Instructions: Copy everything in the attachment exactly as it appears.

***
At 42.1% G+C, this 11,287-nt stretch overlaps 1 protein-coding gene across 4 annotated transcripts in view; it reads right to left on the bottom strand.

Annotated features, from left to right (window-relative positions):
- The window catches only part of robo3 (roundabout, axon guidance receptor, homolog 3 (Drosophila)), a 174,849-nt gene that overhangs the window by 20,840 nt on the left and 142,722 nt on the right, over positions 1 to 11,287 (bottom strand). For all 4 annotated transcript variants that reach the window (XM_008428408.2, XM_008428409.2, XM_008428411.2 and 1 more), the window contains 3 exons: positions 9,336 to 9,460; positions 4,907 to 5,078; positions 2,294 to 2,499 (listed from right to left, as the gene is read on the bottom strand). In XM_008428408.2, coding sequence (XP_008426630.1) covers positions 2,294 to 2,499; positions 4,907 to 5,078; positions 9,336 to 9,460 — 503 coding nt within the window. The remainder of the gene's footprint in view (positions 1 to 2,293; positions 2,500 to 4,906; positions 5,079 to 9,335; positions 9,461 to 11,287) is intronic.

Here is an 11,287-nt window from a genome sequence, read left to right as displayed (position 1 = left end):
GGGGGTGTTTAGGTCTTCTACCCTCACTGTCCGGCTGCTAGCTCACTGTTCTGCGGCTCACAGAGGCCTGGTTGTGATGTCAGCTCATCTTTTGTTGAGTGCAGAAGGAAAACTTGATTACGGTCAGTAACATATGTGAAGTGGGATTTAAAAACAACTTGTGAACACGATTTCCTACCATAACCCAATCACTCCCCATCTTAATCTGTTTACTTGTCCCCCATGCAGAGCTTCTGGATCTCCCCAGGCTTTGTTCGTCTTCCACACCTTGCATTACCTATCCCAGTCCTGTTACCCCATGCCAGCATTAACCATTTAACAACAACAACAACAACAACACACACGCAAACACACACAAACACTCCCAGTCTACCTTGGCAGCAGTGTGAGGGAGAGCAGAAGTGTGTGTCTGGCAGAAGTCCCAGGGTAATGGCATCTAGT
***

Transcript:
At 42.1% G+C, this 11,287-nt stretch overlaps 1 protein-coding gene across 4 annotated transcripts in view; it reads right to left on the bottom strand.

Annotated features, from left to right (window-relative positions):
- The window catches only part of robo3 (roundabout, axon guidance receptor, homolog 3 (Drosophila)), a 174,849-nt gene that overhangs the window by 20,840 nt on the left and 142,722 nt on the right, over positions 1 to 11,287 (bottom strand). For all 4 annotated transcript variants that reach the window (XM_008428408.2, XM_008428409.2, XM_008428411.2 and 1 more), the window contains 3 exons: positions 9,336 to 9,460; positions 4,907 to 5,078; positions 2,294 to 2,499 (listed from right to left, as the gene is read on the bottom strand). In XM_008428408.2, coding sequence (XP_008426630.1) covers positions 2,294 to 2,499; positions 4,907 to 5,078; positions 9,336 to 9,460 — 503 coding nt within the window. The remainder of the gene's footprint in view (positions 1 to 2,293; positions 2,500 to 4,906; positions 5,079 to 9,335; positions 9,461 to 11,287) is intronic.

Here is an 11,287-nt window from a genome sequence, read left to right as displayed (position 1 = left end):
GGGGGTGTTTAGGTCTTCTACCCTCACTGTCCGGCTGCTAGCTCACTGTTCTGCGGCTCACAGAGGCCTGGTTGTGATGTCAGCTCATCTTTTGTTGAGTGCAGAAGGAAAACTTGATTACGGTCAGTAACATATGTGAAGTGGGATTTAAAAACAACTTGTGAACACGATTTCCTACCATAACCCAATCACTCCCCATCTTAATCTGTTTACTTGTCCCCCATGCAGAGCTTCTGGATCTCCCCAGGCTTTGTTCGTCTTCCACACCTTGCATTACCTATCCCAGTCCTGTTACCCCATGCCAGCATTAACCATTTAACAACAACAACAACAACAACACACACGCAAACACACACAAACACTCCCAGTCTACCTTGGCAGCAGTGTGAGGGAGAGCAGAAGTGTGTGTCTGGCAGAAGTCCCAGGGTAATGGCATCTAGT